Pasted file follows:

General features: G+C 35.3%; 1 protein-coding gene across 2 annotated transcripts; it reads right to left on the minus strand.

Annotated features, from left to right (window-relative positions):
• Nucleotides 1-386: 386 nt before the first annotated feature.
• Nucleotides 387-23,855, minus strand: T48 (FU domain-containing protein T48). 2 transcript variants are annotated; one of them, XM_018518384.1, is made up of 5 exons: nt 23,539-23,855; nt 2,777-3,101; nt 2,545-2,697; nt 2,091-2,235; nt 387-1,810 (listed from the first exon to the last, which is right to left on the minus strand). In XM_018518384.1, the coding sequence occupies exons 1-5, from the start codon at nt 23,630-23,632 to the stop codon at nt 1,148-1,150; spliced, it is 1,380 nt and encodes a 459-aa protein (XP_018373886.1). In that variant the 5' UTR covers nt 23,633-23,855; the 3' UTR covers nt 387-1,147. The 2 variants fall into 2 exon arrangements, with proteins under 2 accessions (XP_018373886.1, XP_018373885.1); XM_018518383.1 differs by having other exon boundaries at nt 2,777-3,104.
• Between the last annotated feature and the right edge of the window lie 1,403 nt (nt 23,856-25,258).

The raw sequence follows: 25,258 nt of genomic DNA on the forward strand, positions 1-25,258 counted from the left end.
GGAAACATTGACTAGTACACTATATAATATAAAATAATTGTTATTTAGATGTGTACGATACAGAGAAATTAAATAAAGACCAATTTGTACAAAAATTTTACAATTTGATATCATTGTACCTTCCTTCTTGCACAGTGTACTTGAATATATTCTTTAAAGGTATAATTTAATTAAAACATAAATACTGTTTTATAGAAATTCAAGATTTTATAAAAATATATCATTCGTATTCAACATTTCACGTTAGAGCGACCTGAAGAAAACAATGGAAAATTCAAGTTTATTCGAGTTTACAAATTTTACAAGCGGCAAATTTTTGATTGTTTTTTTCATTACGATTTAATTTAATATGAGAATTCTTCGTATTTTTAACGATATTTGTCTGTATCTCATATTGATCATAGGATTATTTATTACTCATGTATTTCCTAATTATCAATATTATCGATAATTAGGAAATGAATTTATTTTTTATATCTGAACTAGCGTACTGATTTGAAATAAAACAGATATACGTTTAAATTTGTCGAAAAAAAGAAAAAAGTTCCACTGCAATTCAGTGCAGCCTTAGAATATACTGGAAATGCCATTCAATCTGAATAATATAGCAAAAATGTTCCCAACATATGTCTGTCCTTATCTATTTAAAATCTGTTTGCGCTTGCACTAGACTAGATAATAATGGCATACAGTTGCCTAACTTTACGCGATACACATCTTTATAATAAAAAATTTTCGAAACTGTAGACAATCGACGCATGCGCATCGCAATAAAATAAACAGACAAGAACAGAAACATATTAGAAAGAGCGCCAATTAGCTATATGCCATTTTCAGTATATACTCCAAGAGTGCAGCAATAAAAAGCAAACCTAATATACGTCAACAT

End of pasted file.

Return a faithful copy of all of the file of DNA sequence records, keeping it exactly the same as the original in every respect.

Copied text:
General features: G+C 35.3%; 1 protein-coding gene across 2 annotated transcripts; it reads right to left on the minus strand.

Annotated features, from left to right (window-relative positions):
• Nucleotides 1-386: 386 nt before the first annotated feature.
• Nucleotides 387-23,855, minus strand: T48 (FU domain-containing protein T48). 2 transcript variants are annotated; one of them, XM_018518384.1, is made up of 5 exons: nt 23,539-23,855; nt 2,777-3,101; nt 2,545-2,697; nt 2,091-2,235; nt 387-1,810 (listed from the first exon to the last, which is right to left on the minus strand). In XM_018518384.1, the coding sequence occupies exons 1-5, from the start codon at nt 23,630-23,632 to the stop codon at nt 1,148-1,150; spliced, it is 1,380 nt and encodes a 459-aa protein (XP_018373886.1). In that variant the 5' UTR covers nt 23,633-23,855; the 3' UTR covers nt 387-1,147. The 2 variants fall into 2 exon arrangements, with proteins under 2 accessions (XP_018373886.1, XP_018373885.1); XM_018518383.1 differs by having other exon boundaries at nt 2,777-3,104.
• Between the last annotated feature and the right edge of the window lie 1,403 nt (nt 23,856-25,258).

The raw sequence follows: 25,258 nt of genomic DNA on the forward strand, positions 1-25,258 counted from the left end.
GGAAACATTGACTAGTACACTATATAATATAAAATAATTGTTATTTAGATGTGTACGATACAGAGAAATTAAATAAAGACCAATTTGTACAAAAATTTTACAATTTGATATCATTGTACCTTCCTTCTTGCACAGTGTACTTGAATATATTCTTTAAAGGTATAATTTAATTAAAACATAAATACTGTTTTATAGAAATTCAAGATTTTATAAAAATATATCATTCGTATTCAACATTTCACGTTAGAGCGACCTGAAGAAAACAATGGAAAATTCAAGTTTATTCGAGTTTACAAATTTTACAAGCGGCAAATTTTTGATTGTTTTTTTCATTACGATTTAATTTAATATGAGAATTCTTCGTATTTTTAACGATATTTGTCTGTATCTCATATTGATCATAGGATTATTTATTACTCATGTATTTCCTAATTATCAATATTATCGATAATTAGGAAATGAATTTATTTTTTATATCTGAACTAGCGTACTGATTTGAAATAAAACAGATATACGTTTAAATTTGTCGAAAAAAAGAAAAAAGTTCCACTGCAATTCAGTGCAGCCTTAGAATATACTGGAAATGCCATTCAATCTGAATAATATAGCAAAAATGTTCCCAACATATGTCTGTCCTTATCTATTTAAAATCTGTTTGCGCTTGCACTAGACTAGATAATAATGGCATACAGTTGCCTAACTTTACGCGATACACATCTTTATAATAAAAAATTTTCGAAACTGTAGACAATCGACGCATGCGCATCGCAATAAAATAAACAGACAAGAACAGAAACATATTAGAAAGAGCGCCAATTAGCTATATGCCATTTTCAGTATATACTCCAAGAGTGCAGCAATAAAAAGCAAACCTAATATACGTCAACAT